I'll have to admit that it is difficult for me to believe that for a SCT slightly less than perfect collimation can affect image quality over the entire FOV. Yes, I do believe perfect collimation is beneficial. The counsel of experienced users of SCTs shows the benefits of perfect collimation. But I must force myself to wholeheartedly accept this counsel.
My "attitude problem" comes from how a slight miss-collimation affects a Newtonian image. One method to see what collimation adjustment is needed is to place a slightly out of focus star image in the FOV in a location where the shadow of the secondary is centered in the disc. This is where the axis of the primary mirror is pointed. One then just adjusts the collimation screws to bring that out-of-focus image (with shadow centered) to the center of the FOV. When the "sweet spot" is not centered in the FOV, the image on-axis (i.e center of high power FOV) suffers from off-axis coma and perhaps other aberrations. But other than off axis aberrations, the consequence of slight miss-collimation isn't an overall degradation of the image. It just isn't putting the best part of the image on axis.
But if my understanding is correct, this simplistic view is not applicable to the Schmidt-Cassegrain system. The primary has no adjustment screws. It is the adjustment of the secondary which directs the optical axis of the primary back down the center of the baffle tube in the primary. And if it is off a bit, it isn't just a matter of the "sweet spot" not being in the center of the FOV. If I understand things correctly a miss-collimated secondary negatively affects the image over the entire FOV.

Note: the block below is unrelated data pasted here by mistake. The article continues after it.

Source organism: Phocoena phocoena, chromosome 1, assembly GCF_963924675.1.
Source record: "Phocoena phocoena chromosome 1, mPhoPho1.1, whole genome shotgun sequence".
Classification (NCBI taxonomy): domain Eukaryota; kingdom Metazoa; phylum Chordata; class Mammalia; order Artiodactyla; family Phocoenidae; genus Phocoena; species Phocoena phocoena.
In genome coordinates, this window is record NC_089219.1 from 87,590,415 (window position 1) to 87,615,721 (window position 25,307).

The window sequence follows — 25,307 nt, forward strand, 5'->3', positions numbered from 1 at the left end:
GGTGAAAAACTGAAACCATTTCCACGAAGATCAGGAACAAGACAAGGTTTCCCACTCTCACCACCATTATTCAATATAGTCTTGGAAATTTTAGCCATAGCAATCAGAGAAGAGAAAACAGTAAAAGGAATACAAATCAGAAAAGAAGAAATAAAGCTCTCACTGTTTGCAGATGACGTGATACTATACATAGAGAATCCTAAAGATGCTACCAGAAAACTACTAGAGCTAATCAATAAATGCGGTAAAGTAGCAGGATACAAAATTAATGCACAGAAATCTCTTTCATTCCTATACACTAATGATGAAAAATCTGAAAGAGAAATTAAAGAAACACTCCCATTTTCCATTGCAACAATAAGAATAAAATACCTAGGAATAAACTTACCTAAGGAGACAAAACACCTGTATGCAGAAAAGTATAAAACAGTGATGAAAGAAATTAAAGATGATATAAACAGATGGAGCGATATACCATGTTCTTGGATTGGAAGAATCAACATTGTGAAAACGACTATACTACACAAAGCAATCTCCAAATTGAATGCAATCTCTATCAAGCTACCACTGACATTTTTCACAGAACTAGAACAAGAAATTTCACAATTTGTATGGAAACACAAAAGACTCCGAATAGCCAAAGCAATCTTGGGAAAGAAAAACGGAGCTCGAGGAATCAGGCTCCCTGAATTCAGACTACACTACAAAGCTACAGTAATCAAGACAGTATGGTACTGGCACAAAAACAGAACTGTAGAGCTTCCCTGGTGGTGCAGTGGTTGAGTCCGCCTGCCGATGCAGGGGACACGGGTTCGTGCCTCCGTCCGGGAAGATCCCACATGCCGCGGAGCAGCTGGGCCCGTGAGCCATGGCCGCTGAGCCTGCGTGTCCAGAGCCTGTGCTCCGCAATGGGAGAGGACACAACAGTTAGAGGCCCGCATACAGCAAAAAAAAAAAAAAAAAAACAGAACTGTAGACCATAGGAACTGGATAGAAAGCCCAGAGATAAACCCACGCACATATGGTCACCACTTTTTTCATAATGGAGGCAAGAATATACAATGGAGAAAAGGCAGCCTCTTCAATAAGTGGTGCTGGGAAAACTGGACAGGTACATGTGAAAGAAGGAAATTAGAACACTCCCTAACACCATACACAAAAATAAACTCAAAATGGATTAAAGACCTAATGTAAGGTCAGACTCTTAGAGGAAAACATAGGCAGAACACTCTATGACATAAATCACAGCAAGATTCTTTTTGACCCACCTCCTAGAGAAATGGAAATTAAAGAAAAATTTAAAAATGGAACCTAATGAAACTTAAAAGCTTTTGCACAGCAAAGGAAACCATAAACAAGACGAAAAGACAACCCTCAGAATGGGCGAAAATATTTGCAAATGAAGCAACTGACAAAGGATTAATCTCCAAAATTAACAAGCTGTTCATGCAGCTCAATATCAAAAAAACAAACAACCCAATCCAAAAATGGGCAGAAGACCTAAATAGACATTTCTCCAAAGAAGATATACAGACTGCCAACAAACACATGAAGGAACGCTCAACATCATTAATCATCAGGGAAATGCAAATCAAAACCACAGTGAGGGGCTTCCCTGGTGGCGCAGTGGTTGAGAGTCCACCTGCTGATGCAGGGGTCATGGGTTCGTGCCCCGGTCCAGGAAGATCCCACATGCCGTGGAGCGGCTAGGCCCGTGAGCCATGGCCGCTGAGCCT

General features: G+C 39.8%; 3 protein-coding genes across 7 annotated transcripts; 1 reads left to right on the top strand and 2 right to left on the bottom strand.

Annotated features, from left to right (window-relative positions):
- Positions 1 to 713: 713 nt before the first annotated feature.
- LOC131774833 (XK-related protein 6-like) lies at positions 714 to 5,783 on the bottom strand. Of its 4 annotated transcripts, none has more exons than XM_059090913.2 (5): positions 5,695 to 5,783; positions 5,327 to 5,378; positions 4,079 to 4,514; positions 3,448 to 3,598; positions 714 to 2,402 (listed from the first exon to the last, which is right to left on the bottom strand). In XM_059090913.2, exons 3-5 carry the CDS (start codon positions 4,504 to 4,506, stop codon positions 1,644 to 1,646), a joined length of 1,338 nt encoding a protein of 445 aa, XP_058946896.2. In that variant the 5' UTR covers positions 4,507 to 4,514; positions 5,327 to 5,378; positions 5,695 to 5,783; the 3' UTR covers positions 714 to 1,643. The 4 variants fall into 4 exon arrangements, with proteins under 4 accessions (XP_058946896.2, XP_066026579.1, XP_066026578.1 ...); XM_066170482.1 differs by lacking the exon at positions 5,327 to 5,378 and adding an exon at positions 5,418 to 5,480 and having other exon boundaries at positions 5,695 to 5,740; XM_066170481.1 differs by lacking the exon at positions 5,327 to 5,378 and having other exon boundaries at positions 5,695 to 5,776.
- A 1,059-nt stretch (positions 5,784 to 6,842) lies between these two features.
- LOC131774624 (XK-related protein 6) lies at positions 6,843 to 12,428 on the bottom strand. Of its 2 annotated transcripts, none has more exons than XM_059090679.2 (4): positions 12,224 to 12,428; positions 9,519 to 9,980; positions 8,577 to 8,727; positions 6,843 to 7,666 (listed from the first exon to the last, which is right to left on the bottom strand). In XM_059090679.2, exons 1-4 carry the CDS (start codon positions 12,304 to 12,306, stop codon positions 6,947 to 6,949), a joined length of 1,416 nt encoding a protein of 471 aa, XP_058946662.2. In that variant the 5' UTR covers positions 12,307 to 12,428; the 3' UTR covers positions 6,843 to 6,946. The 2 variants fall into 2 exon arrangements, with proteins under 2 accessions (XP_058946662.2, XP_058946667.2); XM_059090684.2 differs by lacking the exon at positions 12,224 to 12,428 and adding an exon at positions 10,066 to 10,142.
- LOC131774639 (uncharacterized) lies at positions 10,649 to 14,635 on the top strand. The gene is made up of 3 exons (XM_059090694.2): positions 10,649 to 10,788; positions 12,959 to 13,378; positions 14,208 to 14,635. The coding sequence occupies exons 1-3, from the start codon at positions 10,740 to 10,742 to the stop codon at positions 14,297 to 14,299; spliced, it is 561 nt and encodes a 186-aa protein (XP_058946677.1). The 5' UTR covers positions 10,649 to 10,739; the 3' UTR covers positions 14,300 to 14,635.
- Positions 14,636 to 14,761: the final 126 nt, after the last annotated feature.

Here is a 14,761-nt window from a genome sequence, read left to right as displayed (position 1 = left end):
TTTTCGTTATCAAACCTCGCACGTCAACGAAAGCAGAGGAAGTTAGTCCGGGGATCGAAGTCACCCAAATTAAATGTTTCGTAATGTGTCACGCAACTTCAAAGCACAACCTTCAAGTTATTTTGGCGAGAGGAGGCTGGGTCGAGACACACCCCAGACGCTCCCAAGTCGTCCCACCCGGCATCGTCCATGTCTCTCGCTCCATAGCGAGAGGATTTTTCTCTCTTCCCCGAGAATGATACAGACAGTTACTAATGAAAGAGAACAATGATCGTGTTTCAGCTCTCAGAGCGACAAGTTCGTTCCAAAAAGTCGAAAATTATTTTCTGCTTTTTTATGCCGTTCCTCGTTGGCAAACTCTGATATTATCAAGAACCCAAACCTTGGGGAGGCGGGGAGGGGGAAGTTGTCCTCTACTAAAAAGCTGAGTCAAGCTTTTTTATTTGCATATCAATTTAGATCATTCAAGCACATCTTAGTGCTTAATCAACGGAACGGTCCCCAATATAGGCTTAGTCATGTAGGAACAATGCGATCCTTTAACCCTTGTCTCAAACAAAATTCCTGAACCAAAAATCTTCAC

It has taken me understanding (and believing) that negative consequence, to be willing to check collimation on my Celestron-11, especially when seeing is good enough to benefit from perfect collimation. It seems like my C-11 doesn't hold perfect collimation very long. Just normal handling in moving from garage to permanent pier causes it to drift off a bit. Maybe the secondary housing is loose. I intend to replace Bob's Knobs with Allen head screws.
Yeah, I do believe perfect collimation is very beneficial. This is especially so when I fight my "attitude problem". So for experienced SCT users, is my thinking on this correct? Are SCT and Newtonian collimation issues fundamentally different as I described? Please help me with my attitude problem.
Edited by Rustler46, 18 July 2019 - 01:37 AM.